Hepatitis b vaccine recombinant, adjuvanted (Intramuscular)
Generic Name: hepatitis b adult vaccine (hep-a-TYE-tis B VAX-een ree-KOM-bi-nant, AD-joo-van-ted)
Medically reviewed by Drugs.com. Last updated on Aug 23, 2020.
Commonly used brand name(s)
In the U.S.
Available Dosage Forms:
Therapeutic Class: Vaccine
Uses for hepatitis b vaccine recombinant, adjuvanted
Hepatitis B vaccine is used to prevent infection caused by all known subtypes of the hepatitis B virus.
This vaccine is to be given by or under the direct supervision of your doctor.
Before using hepatitis b vaccine recombinant, adjuvanted
In deciding to use a vaccine, the risks of taking the vaccine must be weighed against the good it will do. This is a decision you and your doctor will make. For this vaccine, the following should be considered:
Tell your doctor if you have ever had any unusual or allergic reaction to hepatitis b vaccine recombinant, adjuvanted or any other medicines. Also tell your health care professional if you have any other types of allergies, such as to foods, dyes, preservatives, or animals. For non-prescription products, read the label or package ingredients carefully.
Appropriate studies have not been performed on the relationship of age to the effects of hepatitis B vaccine in the pediatric population. Safety and efficacy have not been established.
Appropriate studies performed to date have not demonstrated geriatric-specific problems that would limit the usefulness of hepatitis B vaccine in the elderly.
There are no adequate studies in women for determining infant risk when using this medication during breastfeeding. Weigh the potential benefits against the potential risks before taking this medication while breastfeeding.
Interactions with medicines
Although certain medicines should not be used together at all, in other cases two different medicines may be used together even if an interaction might occur. In these cases, your doctor may want to change the dose, or other precautions may be necessary. Tell your healthcare professional if you are taking any other prescription or nonprescription (over-the-counter [OTC]) medicine.
Interactions with food/tobacco/alcohol
Certain medicines should not be used at or around the time of eating food or eating certain types of food since interactions may occur. Using alcohol or tobacco with certain medicines may also cause interactions to occur. Discuss with your healthcare professional the use of your medicine with food, alcohol, or tobacco.
Other medical problems
The presence of other medical problems may affect the use of this vaccine. Make sure you tell your doctor if you have any other medical problems, especially:
- Allergy to yeast—Should not be used in patients with this condition.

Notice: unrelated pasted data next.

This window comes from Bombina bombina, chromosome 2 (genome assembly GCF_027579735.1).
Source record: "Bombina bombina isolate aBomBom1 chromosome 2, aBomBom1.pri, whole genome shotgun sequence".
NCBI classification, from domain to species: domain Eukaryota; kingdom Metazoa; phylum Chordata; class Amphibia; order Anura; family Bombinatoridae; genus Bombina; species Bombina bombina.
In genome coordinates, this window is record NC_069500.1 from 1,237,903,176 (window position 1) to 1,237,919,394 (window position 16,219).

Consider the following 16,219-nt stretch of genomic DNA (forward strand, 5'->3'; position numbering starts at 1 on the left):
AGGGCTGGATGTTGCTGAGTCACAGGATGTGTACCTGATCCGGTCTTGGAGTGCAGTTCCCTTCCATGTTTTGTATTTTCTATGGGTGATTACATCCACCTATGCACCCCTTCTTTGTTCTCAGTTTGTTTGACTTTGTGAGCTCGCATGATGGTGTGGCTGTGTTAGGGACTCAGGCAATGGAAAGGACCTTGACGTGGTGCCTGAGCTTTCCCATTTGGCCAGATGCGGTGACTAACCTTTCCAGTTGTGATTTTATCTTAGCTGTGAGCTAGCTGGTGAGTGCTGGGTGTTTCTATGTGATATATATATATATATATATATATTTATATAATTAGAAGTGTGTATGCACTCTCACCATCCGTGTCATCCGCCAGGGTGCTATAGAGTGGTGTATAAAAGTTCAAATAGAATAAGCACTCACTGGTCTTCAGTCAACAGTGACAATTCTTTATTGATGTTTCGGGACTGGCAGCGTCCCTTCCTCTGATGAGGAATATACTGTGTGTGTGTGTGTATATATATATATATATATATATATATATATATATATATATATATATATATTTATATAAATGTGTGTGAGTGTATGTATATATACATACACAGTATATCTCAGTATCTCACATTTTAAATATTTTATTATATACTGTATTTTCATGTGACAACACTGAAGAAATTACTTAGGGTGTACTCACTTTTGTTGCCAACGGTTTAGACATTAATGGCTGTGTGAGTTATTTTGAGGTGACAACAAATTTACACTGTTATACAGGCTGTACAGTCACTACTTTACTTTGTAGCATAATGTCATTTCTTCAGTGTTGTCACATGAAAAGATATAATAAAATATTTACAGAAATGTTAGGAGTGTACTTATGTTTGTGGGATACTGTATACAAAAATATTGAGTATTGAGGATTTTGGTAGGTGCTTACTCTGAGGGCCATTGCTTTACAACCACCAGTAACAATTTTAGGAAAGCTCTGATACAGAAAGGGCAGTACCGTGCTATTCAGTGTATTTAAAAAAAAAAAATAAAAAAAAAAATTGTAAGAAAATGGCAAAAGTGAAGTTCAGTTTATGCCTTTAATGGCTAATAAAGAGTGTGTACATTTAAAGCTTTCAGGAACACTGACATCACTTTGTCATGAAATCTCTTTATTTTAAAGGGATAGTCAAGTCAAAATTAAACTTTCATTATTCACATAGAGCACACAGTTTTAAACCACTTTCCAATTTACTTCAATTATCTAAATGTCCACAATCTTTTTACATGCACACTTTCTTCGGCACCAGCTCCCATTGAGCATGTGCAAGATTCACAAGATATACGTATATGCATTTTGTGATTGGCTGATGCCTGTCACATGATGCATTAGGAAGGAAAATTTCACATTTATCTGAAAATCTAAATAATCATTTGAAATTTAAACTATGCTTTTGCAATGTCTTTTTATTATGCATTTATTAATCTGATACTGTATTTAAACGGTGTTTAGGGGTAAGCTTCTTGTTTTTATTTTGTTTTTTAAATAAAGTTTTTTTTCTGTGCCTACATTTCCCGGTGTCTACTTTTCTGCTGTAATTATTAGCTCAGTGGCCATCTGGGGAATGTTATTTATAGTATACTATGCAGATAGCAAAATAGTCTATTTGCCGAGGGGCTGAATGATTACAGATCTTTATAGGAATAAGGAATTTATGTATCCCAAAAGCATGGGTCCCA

- Hepatitis B infection, active or unrecognized or
- Weak immune system—May decrease the effect of the vaccine and the body's response to it.
Proper use of hepatitis b vaccine recombinant, adjuvanted
A nurse or other trained health professional will give you hepatitis b vaccine recombinant, adjuvanted. It is given as a shot into one of your muscles, usually in the deltoid (upper arm).
Hepatitis b vaccine recombinant, adjuvanted is given as two doses, one month apart. To get the best possible protection against infection with the HBV virus, you should complete your vaccine dosing schedule.
Precautions while using hepatitis b vaccine recombinant, adjuvanted
It is important that your doctor check your progress to make sure hepatitis b vaccine recombinant, adjuvanted is working properly. Blood tests may be needed to check for unwanted effects.
Tell any doctor or dentist who treats you that you are using hepatitis b vaccine recombinant, adjuvanted. Hepatitis b vaccine recombinant, adjuvanted may affect certain medical test results..
Do not take other medicines unless they have been discussed with your doctor. This includes prescription or nonprescription (over-the-counter [OTC]) medicines and herbal or vitamin supplements.
Hepatitis b vaccine recombinant, adjuvanted side effects
Along with its needed effects, a medicine may cause some unwanted effects. Although not all of these side effects may occur, if they do occur they may need medical attention.
Check with your doctor immediately if any of the following side effects occur:
- Chest pain or discomfort
- inability to move the arms and legs
- pain or discomfort in the arms, jaw, back, or neck
- sudden numbness and weakness in the arms and legs
Some side effects may occur that usually do not need medical attention. These side effects may go away during treatment as your body adjusts to the medicine. Also, your health care professional may be able to tell you about ways to prevent or reduce some of these side effects. Check with your health care professional if any of the following side effects continue or are bothersome or if you have any questions about them:
- General feeling of discomfort or illness
- pain at the injection site
- unusual tiredness or weakness
- redness or swelling at the injection site
Other side effects not listed may also occur in some patients. If you notice any other effects, check with your healthcare professional.
Call your doctor for medical advice about side effects. You may report side effects to the FDA at 1-800-FDA-1088.
More about hepatitis b adult vaccine
- Side Effects
- During Pregnancy
- Dosage Information
- Drug Interactions
- Compare Alternatives
- En Español
- 3 Reviews
- Drug class: viral vaccines
- Patient Information
- Hepatitis b vaccine Intramuscular (Advanced Reading)
- Hepatitis B Vaccine (Recombinant [Adjuvanted])
- Hepatitis B Vaccine (Recombinant)
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